Current Place of Monoamine Oxidase Inhibitors in the Treatment of Depression

  title={Current Place of Monoamine Oxidase Inhibitors in the Treatment of Depression},
  author={Kenneth I. Shulman and Nathan Herrmann and Scott E. Walker},
  journal={CNS Drugs},
This paper reviews the discovery and history of the use of irreversible monoamine oxidase (MAO) inhibitors (MAOIs) such as phenelzine, tranylcypromine and isocarboxazid, as well as the second generation selective and reversible MAOIs such as the MAO-A inhibitor, moclobemide and the MAO-B inhibitor, selegiline. Data for review were identified from a literature search of OvidSP Medline and PsycInfo performed in July 2012, using the subject terms and keywords of ‘monoamine oxidase inhibitors… 
Comment on: “Monoamine Oxidase Inhibitors (MAOIs) in Psychiatric Practice: How to Use them Safely and Effectively”
It seems unlikely that melatonin is metabolized by MAO to a considerable extent, but MAO may be considered in endogenous melatonin biosynthesis with respect to insomnia as an adverse effect of MAOIs, or even for depression, as there is a strong association of depression with sleep disorders.
The Monoamine Oxidase Inhibitor Isocarboxazid is a Relevant Treatment Option in Treatment-Resistant Depression: Experience-Based Strategies in Danish Psychiatry
The aim of the present paper is to give a short overview of the clinical efficacy, mechanisms of action and metabolism of MAOIs, and to discuss how the side effects and interactions with these drugs may be avoided.
Monoamine Oxidase Inhibitors (MAOIs) in Psychiatric Practice: How to Use them Safely and Effectively
Practical advice is given in terms of dietary restrictions, interactions with other medications, and how prescribers can stop and switch MAOIs, both within the drug class and outside of it.
Monoamine Oxidase Inhibitors: From Classic to New Clinical Approaches.
This review summarizes the most important aspects regarding the development and clinical use of MAO inhibitors, going through mechanistic and structural details, new indications, and future perspectives.
Combination Therapy with Monoamine Oxidase Inhibitors and Other Antidepressants or Stimulants: Strategies for the Management of Treatment‐Resistant Depression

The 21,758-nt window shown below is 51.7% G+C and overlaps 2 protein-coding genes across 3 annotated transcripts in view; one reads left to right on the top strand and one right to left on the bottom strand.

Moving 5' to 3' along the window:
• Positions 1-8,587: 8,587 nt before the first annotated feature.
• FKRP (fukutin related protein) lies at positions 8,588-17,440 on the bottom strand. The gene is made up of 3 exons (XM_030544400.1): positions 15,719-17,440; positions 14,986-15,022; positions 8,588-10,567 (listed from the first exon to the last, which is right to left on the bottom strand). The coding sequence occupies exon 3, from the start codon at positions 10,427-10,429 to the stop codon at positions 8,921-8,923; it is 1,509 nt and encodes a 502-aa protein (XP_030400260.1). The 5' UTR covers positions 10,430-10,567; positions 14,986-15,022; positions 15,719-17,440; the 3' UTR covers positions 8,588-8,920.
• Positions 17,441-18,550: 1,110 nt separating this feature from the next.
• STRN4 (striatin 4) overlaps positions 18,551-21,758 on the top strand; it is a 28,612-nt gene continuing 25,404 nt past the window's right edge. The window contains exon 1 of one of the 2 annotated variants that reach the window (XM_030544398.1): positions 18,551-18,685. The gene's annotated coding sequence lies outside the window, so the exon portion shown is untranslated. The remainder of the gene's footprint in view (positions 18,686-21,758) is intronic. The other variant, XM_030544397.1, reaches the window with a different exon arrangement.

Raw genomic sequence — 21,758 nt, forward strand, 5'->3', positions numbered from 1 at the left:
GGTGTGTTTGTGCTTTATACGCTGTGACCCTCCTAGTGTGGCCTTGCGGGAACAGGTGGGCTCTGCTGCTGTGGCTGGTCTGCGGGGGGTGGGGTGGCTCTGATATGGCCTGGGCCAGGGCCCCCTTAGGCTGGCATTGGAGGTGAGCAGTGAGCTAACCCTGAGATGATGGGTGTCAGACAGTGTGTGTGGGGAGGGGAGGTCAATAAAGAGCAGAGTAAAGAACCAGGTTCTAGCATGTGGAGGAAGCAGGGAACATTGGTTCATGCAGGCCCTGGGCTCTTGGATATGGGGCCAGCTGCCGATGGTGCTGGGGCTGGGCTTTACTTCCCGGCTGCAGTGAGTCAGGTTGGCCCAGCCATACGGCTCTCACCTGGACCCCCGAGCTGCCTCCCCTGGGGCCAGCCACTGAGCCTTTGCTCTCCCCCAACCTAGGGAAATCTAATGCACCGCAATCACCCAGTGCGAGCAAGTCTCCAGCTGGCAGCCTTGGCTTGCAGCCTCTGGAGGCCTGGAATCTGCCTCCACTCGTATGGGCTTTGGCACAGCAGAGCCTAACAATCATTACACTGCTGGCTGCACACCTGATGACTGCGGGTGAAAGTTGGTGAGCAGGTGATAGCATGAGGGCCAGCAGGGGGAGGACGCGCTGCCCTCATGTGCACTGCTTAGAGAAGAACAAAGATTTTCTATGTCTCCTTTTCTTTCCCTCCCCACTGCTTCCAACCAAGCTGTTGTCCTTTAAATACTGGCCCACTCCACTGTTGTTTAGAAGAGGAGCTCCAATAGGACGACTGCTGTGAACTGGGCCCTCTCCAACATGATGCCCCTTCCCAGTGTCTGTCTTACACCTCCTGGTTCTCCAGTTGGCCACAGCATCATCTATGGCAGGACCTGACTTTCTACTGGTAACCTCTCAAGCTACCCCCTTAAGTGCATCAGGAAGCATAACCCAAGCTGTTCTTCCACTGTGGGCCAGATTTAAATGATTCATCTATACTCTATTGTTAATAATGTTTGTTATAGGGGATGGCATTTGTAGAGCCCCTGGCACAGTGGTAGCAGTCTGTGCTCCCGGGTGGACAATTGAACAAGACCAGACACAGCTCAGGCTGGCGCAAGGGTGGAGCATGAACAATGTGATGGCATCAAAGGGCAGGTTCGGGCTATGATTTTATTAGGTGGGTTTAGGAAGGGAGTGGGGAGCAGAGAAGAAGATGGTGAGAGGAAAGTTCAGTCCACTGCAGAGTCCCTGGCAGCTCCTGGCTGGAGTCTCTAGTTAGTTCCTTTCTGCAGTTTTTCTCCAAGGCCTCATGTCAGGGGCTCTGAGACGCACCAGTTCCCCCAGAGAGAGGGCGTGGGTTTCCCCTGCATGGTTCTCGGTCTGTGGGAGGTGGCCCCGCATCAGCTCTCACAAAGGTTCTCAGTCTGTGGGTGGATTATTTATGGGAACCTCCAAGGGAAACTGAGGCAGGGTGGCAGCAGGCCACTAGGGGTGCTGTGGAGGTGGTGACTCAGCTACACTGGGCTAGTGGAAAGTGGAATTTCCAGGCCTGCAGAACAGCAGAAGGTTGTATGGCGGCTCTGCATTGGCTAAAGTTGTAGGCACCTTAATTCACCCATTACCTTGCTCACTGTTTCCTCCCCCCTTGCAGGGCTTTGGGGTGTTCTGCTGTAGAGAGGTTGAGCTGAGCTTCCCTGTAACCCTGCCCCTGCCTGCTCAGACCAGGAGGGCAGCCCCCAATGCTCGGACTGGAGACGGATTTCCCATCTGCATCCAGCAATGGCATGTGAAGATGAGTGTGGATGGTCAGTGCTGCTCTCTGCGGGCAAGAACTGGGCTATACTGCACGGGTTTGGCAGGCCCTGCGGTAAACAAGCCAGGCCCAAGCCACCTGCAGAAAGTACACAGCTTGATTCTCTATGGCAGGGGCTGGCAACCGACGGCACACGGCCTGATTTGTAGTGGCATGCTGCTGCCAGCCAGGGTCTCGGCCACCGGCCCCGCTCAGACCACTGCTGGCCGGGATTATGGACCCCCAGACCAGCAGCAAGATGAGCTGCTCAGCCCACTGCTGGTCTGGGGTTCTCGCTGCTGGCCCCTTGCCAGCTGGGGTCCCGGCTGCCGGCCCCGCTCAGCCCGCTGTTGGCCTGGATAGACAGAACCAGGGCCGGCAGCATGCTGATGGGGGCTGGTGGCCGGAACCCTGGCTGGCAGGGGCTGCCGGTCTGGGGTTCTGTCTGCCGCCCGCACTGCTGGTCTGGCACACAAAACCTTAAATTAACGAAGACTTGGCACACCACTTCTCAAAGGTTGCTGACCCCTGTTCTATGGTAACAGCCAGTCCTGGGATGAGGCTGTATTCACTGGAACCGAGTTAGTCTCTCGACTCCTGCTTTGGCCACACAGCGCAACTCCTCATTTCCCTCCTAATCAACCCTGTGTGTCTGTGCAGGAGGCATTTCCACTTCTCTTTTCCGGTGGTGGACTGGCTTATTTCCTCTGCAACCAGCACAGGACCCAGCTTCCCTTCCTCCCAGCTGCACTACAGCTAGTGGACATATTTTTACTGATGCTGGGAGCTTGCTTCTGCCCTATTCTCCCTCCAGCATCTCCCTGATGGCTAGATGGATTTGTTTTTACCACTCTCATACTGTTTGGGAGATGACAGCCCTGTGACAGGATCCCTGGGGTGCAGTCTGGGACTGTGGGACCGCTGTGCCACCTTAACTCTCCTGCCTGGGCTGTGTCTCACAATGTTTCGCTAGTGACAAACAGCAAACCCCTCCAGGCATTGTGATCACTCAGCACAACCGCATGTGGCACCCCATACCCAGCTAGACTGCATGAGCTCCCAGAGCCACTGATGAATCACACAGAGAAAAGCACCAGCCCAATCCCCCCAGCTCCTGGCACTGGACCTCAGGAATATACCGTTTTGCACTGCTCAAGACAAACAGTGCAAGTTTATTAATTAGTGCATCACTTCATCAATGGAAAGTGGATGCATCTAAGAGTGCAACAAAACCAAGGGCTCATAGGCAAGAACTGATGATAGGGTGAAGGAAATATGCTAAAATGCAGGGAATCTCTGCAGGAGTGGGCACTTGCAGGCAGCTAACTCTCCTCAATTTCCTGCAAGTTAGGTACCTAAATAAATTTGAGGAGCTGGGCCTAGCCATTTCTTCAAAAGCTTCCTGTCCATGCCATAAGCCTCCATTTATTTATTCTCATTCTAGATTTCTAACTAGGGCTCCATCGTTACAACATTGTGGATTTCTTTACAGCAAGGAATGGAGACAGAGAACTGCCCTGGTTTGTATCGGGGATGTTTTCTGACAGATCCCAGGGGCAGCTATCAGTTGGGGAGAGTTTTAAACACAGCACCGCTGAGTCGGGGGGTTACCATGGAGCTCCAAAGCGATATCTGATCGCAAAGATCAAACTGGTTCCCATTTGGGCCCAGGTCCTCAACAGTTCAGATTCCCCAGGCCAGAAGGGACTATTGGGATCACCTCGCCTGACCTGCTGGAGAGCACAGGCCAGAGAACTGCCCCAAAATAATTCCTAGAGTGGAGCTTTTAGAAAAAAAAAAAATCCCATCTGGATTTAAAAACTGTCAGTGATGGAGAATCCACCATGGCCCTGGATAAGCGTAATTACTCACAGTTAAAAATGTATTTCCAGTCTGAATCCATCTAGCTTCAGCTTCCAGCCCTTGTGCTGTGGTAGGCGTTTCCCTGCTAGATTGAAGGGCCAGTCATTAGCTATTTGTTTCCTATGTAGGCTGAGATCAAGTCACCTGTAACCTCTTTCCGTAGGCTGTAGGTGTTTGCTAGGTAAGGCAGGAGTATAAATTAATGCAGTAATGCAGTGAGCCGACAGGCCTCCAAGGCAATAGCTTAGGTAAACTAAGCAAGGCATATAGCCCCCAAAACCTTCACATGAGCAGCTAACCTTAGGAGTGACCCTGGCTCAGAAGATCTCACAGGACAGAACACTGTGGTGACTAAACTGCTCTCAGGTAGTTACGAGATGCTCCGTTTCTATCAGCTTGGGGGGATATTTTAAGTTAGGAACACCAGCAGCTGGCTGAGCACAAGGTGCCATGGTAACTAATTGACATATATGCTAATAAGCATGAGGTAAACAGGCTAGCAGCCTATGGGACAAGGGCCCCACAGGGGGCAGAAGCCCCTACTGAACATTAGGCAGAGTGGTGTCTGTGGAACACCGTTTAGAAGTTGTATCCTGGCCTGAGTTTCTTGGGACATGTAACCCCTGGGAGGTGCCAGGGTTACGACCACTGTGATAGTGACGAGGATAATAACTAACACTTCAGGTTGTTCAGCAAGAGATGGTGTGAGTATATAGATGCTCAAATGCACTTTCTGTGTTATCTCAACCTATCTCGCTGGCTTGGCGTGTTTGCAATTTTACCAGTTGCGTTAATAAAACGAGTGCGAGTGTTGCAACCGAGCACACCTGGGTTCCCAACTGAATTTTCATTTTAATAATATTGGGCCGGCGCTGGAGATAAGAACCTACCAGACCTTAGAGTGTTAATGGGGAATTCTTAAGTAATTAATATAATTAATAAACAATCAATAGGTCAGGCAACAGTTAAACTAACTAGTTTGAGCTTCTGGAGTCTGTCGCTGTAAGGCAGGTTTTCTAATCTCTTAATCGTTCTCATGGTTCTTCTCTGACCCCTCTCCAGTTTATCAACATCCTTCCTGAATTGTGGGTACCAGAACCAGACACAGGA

It is suggested that when used under close supervision and under the care of an experienced clinician in psychiatry, combination therapy may be a consideration for the management of TRD in patients not responding to monotherapy or other combinations of antidepressants.
Inhibitors of MAO-A and MAO-B in Psychiatry and Neurology
The clinical potential of MAO inhibitors together with detailed knowledge of the enzyme's binding site structure should lead to future developments with these drugs.
A brief history of the development of antidepressant drugs: from monoamines to glutamate.
The noncompetitive NMDA receptor antagonist ketamine, which has consistently produced rapid and sustained antidepressant effects in MDD patients in a number of clinical studies, has shown the most promise as a novel glutamatergic-based treatment for MDD.
Monoamine Oxidase Inhibitors—Revisiting a Therapeutic Principle
This review revisits monoamine oxidase inhibitors and their potential in the treatment of human diseases, such as anxiety, depression, mood and personality disorders, and pain and introduces current ideas and developments.
Tranylcypromine in mind (Part I): Review of pharmacology


Monoamine Oxidase Inhibitors: A Modern Guide to an Unrequited Class of Antidepressants
The mechanisms of therapeutic action of MAOIs are discussed, but also the mechanisms explaining their side effects, including hypertensive interactions with dietary tyramine (so-called "cheese reactions") and drug interactions that can lead to hypertensive reactions with some drugs and serotonin toxicities with others.
Clinical pharmacology of MAO inhibitors: safety and future.
Treatment of imipramine-resistant recurrent depression, III: Efficacy of monoamine oxidase inhibitors.
These findings provide strong evidence of the utility of MAOIs in tricyclic-resistant depression, especially in patients with features such as fatigue, volitional inhibition, motoric retardation, hypersomnia, and/or weight gain.
Diet and Monoamine Oxidase Inhibitors: A Re-Examination
It was determined that only four foods clearly warrant absolute prohibition: aged cheese, pickled fish, concentrated yeast extracts and broad bean pods, while there is insufficient evidence to prohibit alcohol completely (even chianti wine) true moderation must apply.
Current prescription patterns and safety profile of irreversible monoamine oxidase inhibitors: a population-based cohort study of older adults.
The low prescription rate of MAOIs is not consistent with the continued recommendation ofMAOIs by expert opinion leaders and consensus guidelines for use in atypical depression and treatment-refractory depression, and heightened awareness of the potential risk of concomitant use of serotonergic agents is necessary.
Monoamine oxidase inhibitors revisited: what you should know.
MAOIs were clearly superior to TCAs, there was little reason to view them as superior to SSRIs, which were substantially safer, and they were often thought of for anxious depression on the basis of an older literature comparing phenelzine with tricyclics such as amitriptyline.
MAOIs in the Contemporary Treatment of Depression
Selective inhibitors of monoamine oxidase type B and the "cheese effect".
Treating depression with atypical features.
  • J. Stewart
  • Psychology, Medicine
    The Journal of clinical psychiatry
  • 2007
Treatment for atypical depression remains dependent upon older agents for the greatest efficacy, and Cognitive strategies have shown promise, but demonstrating efficacy in comparison with an MAOI and placebo is limited to a single study.